Martha Siravo



“I fight for inclusive education. I am part of this work because every student is unique and is deserving of a Public Education that is built to accommodate their individual needs.”

Martha S. and her daughter Jasmine are from Madison, Wisconsin. Martha is a single mother who is very involved in Jasmine’s education. She is president of the mother-led organization, Madtown Mommas & Disability Advocates. Martha is a well-known community leader and is Ms. Wheelchair Wisconsin 2020/21. Jasmine is eight years old, in second grade, and has an IEP that provides support for her cerebral palsy and epilepsy diagnosis. Because Martha sustained a spinal cord injury back in 2002 and uses a manual wheelchair, prior to last year she would not have been able to access Jasmine’s classroom on the second floor to volunteer or assist when Jasmine had epileptic seizures if not for an elevator that was installed 3 years ago.

Jasmine is a bright social butterfly who enjoys memorizing stories verbatim throughout her day. Doctors diagnosed Jasmine with cerebral palsy when she was about 3 months old. Jasmine’s initial IEP started when she was three years old and in Head Start. Because Jasmine was diagnosed with epilepsy in a half-day 4K and medication had just been introduced, Martha requested that Jasmine re-enroll in a full-day 4K Head Start location. Martha was told by the school district that if Jasmine repeated 4K she would lose all special education services, including her PT, OT, and Speech therapies. Martha opted to deny the district’s offer to enroll Jasmine in 5K prematurely, and instead allowed Jasmine to have a full-day 4K year with a personal aid provided from Head Start. The district subsequently dropped all support services during that year as if she somehow didn’t need them anymore because she was not put in the placement they preferred. Martha felt frustrated that a child without disabilities could repeat 4K without penalty prior to turning 6 years old, but Jasmine lost her services for a year and were used as leverage to sway a parent’s decision to comply.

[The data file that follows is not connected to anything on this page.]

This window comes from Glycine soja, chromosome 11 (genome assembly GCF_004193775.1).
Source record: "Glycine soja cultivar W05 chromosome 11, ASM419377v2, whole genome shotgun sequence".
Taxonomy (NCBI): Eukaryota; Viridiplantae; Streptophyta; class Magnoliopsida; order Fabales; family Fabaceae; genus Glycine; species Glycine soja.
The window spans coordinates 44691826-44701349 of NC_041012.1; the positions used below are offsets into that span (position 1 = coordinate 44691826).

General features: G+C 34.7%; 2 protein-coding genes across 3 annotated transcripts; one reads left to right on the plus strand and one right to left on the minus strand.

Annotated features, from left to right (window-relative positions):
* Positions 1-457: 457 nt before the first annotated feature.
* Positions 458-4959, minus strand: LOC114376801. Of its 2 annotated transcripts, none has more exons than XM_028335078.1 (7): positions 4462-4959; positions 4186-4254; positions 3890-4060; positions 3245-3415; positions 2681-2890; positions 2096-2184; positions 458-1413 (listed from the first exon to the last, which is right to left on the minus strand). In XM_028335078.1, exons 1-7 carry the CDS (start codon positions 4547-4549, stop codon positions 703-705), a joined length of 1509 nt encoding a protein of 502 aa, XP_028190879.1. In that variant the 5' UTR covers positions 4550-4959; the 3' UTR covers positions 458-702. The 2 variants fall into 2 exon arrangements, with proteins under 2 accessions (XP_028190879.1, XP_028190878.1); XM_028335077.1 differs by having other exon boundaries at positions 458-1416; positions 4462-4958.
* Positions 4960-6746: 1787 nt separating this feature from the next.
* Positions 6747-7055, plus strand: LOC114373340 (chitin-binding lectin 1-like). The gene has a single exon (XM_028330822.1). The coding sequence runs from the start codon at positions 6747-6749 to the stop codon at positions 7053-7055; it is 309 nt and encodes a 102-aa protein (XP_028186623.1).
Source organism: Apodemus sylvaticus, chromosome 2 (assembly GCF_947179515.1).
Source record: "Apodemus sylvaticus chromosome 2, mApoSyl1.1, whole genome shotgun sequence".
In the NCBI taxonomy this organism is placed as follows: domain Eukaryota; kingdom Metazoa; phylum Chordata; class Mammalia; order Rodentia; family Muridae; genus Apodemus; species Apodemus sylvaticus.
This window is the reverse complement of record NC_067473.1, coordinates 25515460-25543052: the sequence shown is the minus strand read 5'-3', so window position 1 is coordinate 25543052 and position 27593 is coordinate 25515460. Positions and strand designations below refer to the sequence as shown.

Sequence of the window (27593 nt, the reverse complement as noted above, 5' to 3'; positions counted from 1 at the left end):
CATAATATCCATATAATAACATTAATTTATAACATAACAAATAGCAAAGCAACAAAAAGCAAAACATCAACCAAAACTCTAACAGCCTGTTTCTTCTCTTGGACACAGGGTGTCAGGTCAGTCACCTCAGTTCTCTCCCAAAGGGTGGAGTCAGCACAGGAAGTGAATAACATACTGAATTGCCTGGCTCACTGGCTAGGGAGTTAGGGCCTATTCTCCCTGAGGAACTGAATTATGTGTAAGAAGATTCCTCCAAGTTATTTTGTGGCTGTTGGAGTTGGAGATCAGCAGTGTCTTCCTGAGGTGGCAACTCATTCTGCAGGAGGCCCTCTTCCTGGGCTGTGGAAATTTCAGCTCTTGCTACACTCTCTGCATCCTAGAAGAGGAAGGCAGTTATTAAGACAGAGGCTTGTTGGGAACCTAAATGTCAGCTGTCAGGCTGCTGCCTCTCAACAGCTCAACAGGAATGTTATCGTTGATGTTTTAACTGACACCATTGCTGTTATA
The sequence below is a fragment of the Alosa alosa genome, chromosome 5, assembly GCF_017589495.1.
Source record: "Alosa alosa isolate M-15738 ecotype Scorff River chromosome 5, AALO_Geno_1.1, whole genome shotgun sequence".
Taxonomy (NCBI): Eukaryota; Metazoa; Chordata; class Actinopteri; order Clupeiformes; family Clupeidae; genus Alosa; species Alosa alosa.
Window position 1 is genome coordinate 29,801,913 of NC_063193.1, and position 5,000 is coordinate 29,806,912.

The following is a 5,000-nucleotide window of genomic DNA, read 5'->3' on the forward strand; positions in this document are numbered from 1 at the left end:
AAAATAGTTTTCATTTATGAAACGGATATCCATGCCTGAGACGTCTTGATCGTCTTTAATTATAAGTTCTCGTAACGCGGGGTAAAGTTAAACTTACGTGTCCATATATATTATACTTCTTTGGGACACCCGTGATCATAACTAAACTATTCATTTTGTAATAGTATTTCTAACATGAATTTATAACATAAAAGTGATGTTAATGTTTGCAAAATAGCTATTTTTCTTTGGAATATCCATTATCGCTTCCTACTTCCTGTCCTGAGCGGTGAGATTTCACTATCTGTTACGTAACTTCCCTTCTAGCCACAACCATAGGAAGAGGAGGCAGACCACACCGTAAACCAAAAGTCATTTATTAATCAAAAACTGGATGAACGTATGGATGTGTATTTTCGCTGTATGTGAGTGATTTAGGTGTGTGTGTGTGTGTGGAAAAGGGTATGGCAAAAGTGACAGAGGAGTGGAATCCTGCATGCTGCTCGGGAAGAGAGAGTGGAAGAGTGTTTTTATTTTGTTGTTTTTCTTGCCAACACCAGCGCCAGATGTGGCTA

In the 2019-2020 school year prior to the pandemic, Jasmine attended a combination of special education and general education classes as well as occupational, speech, and physical therapies. Before remote learning, Jasmine was a part of a small group that received extra attention from the special education teacher in several general education classes. Jasmine stopped receiving this additional assistance when virtual learning started, making history and science inaccessible to her. Martha has had to learn on her own how to support Jasmine without any formal teaching training or guidance. Martha would like Jasmine’s IEP to include one-on-one assistance but her school district does not provide personal aides.

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